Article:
Planting Drumstick Allium for the First Time – Cut Flower Farm

This year, I’m growing a lot of different spring blooming flower bulbs for the first time. I’ve always had a pretty long list of different types of flowers that I have always wanted to try to grow. Thanks to those of you who read this blog and watch the videos on my Youtube channel, I was able to have a little extra money to spend on bulbs this year. That means that I was finally able to order some drumstick alliums!


Drumstick alliums have always been a flower that I have wanted to grow. Even though I’ve never seen them in real life, I think I actually prefer the smaller size of this flower to that of the large and tall allium flowers (which I’ve only grown once before in the past).

Regardless of my total lack of experience, the process of planting these bulbs was totally easy. Simply, I followed the package instructions. I did, however, plant the bulbs a little closer than what is recommended on that label. This was mainly due to the fact that I didn’t have much space.

According to the website that I ordered these flowers from, these alliums are prone to continue to multiply as they grow. If this is the case, I’ll eventually need to dig up these bulbs and move them to a location with more space. Have you ever grown drumstick alliums before? If so, I would love to hear all about your experiences in the comments below! I hope you’re having an amazing day!

2 thoughts on “Planting Drumstick Allium for the First Time – Cut Flower Farm

  1. I’ve been growing different Alliums for years in my cottage garden. The easiest so far has been the pink garlic, not sure which one it is but gets 24″ and reseeds, 2″ globe flowers. yah, always an asset when it does such. Especially now that I’m putting my flower farm together. Just make sure to let a few plants go to seed and you should end up with a nice patch. I’m working to get a patch of the steel blue A. cerneum established but the deer have been snacking so no seeds, darn. I’ll pick up more bulbs this spring to continue adding and eventually get them moved into the fenced garden area. They are 18-24″ht. and the flowers are smaller globes at 11/2-2″ in diameter. Great as a tuck-in into bouquets. And there aren’t that many blue colored flowers but I’m scouting the blues and trialing them as cuts.I’m curious how tall?(short) are your bouquets. I always figured that if the flowers weren’t atleast 24″ or taller they weren’t much use as a cut, but I’m still learning. Another blue that I just adore is Centaurea montana (perennial Bachelor Button family), but only 18″, but it does bloom the whole season. Have you tried them or are they too short? Would love to hear back from you.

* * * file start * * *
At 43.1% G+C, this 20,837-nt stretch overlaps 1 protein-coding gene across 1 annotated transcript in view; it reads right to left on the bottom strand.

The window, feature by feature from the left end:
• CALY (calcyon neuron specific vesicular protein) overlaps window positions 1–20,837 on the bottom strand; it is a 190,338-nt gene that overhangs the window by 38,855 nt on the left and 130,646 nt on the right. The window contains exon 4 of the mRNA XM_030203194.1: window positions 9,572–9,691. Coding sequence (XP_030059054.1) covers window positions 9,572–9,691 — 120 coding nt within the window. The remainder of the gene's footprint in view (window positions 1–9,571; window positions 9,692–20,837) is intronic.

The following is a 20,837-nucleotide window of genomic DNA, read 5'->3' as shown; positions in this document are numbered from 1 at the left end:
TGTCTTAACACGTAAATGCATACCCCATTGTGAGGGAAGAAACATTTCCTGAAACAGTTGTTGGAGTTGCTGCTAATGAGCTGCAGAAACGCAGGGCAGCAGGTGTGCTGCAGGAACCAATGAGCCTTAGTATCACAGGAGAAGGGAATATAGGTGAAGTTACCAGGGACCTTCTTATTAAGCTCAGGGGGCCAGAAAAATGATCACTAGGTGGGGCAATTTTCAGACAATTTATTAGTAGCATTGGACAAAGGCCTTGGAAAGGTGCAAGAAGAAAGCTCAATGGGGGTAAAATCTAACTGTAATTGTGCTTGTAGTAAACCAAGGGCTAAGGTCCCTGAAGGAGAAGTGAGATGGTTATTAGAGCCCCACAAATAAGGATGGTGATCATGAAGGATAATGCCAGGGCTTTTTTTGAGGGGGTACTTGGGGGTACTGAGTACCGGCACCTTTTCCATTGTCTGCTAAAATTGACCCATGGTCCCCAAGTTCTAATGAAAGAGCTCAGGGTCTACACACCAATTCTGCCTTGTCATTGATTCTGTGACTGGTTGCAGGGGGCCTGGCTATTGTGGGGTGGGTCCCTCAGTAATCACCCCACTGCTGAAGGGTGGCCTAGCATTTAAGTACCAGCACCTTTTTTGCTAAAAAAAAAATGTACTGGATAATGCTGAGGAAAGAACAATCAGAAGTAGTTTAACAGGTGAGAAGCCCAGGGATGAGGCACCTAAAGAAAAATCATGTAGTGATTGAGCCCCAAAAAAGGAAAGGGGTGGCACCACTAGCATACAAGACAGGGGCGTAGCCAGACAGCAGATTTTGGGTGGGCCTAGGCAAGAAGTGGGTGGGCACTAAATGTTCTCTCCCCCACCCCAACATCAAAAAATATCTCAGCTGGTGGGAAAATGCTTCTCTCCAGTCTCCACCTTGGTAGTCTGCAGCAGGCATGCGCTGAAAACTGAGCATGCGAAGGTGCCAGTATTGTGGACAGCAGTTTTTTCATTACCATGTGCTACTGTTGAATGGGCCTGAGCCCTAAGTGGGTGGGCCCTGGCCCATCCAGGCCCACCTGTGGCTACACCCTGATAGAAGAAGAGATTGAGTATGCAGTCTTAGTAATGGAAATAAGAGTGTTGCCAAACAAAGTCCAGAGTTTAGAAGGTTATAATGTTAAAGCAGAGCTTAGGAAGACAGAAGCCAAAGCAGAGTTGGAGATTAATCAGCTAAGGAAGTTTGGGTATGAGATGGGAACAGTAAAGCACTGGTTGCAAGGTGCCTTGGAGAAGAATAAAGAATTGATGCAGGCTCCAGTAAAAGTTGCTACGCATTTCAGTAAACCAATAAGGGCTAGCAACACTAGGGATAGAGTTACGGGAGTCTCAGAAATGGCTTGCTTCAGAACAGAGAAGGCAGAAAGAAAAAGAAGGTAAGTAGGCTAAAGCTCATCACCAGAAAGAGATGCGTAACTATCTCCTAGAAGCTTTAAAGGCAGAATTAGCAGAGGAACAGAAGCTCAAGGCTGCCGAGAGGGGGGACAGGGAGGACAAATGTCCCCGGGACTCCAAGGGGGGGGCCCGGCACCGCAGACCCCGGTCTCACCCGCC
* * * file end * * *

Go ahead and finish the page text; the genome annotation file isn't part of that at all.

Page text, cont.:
1. So sorry that I missed your comment! My bouquet heights definitely vary depending upon the stem lengths I get. One of my favorite things to do is use jars to make arrangements with the shorter stems. People at the farmers markets absolutely loooveee them! I’ve never met a flower that was too short! Lol!

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